"Freeborn" is a term associated with political agitator John Lilburne (1614–1657), a member of the Levellers, a 17th-century English political party. As a word, "freeborn" means born free, rather than in slavery or bondage or vassalage. Lilburne argued for basic human rights that he termed "freeborn rights", which he defined as being rights that every human being is born with, as opposed to rights bestowed by government or by human law.[1] John Lilburne's concept of freeborn rights, and the writings of Richard Overton another Leveller, may have influenced the concept of unalienable rights,[2] (Life, Liberty and the pursuit of Happiness.) mentioned in the United States Declaration of Independence.[3]

Other historians, according to Edward Ashbee, consider that it was not the tradition of "Freeborn Englishmen", as espoused by Lilburne, Overton, John Milton and John Locke, that was the major influence on the concept of unalienable rights in the United States Declaration of Independence, but rather "an attempt to recreate 'civic republicanism' established in classical Greece and Rome".[4]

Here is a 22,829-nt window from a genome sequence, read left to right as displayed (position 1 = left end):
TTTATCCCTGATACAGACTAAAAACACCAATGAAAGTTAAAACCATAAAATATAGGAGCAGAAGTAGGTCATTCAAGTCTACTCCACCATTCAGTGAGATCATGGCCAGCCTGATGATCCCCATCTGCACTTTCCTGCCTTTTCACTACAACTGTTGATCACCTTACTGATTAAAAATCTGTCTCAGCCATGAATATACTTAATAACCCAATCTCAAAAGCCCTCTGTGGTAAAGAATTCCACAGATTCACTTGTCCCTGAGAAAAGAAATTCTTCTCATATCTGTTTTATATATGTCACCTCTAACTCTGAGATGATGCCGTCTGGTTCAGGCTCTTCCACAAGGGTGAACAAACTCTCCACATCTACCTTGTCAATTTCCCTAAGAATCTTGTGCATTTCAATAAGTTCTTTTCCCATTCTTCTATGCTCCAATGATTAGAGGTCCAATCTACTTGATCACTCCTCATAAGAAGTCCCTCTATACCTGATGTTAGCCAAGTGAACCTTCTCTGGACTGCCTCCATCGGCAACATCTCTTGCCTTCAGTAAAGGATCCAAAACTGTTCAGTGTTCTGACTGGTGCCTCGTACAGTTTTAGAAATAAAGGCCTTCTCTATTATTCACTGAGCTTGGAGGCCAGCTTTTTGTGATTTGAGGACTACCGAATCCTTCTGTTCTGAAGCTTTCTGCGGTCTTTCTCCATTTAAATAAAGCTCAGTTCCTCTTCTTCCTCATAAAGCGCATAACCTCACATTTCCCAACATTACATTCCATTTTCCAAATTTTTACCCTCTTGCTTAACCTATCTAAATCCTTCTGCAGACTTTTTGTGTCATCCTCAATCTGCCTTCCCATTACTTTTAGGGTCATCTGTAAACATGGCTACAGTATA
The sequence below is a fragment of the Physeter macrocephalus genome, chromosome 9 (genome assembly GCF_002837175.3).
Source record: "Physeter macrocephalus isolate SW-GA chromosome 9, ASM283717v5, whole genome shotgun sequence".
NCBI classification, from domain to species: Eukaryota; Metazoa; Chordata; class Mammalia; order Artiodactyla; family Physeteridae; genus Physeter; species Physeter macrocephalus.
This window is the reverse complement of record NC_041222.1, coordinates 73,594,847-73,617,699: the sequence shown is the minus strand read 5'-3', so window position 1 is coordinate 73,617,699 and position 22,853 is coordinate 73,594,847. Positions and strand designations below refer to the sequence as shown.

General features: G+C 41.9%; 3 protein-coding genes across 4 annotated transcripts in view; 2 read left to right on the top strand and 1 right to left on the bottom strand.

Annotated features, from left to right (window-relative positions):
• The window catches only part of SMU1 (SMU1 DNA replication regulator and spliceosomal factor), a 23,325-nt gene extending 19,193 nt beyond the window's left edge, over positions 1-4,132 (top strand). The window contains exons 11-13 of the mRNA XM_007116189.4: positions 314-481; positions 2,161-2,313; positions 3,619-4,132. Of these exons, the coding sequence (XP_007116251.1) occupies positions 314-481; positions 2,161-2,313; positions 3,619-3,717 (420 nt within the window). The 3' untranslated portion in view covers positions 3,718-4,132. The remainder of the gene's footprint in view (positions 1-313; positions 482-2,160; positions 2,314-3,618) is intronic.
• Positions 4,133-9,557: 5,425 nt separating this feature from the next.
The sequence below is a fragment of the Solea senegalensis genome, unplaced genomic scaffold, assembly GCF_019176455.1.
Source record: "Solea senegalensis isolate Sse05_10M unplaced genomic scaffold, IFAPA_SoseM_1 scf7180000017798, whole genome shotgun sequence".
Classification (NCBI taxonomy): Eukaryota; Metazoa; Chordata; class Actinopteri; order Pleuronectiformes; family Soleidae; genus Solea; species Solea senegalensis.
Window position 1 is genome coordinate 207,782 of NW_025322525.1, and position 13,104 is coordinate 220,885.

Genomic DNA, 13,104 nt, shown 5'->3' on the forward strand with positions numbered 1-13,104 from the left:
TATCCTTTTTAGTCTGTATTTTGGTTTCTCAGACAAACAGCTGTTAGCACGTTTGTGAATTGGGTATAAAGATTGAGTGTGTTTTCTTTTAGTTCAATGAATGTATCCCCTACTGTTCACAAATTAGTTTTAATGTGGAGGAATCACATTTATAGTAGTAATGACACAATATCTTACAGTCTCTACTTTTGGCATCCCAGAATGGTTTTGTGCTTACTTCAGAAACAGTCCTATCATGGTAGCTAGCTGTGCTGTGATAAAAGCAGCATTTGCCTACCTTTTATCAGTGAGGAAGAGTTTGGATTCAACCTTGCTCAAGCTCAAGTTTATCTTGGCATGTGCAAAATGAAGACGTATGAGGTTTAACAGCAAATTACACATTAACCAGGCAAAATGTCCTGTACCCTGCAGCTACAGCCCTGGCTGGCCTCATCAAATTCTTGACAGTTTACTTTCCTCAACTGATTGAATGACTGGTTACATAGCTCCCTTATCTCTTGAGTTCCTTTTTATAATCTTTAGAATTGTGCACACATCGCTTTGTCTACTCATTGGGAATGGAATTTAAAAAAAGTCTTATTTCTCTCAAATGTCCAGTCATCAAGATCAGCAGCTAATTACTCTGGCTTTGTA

1. ^ Heater 2006, p. 34.
  2. ^ Heater 2006, p. 34 cites Andrew Sharp 1983, p. 177
  3. ^ Harrison & Boyd 2003, p. 197.
  4. ^ Ashbee & Ashford 1999, pp. 34,35.


  • Ashbee, Edward; Ashford, Nigel (1999). US politics today (4, illustrated ed.). Manchester University Press ND. ISBN 978-0-7190-5463-1.
  • Harrison, Kevin; Boyd, Tony (2003). Understanding political ideas and movements: a guide for A2 politics students (illustrated ed.). Manchester University Press. pp. 197. ISBN 0-7190-6151-2.
  • Heater, Derek Benjamin (2006). Citizenship in Britain: a history. Edinburgh University Press. pp. 33, 34. ISBN 0-7486-2226-8.

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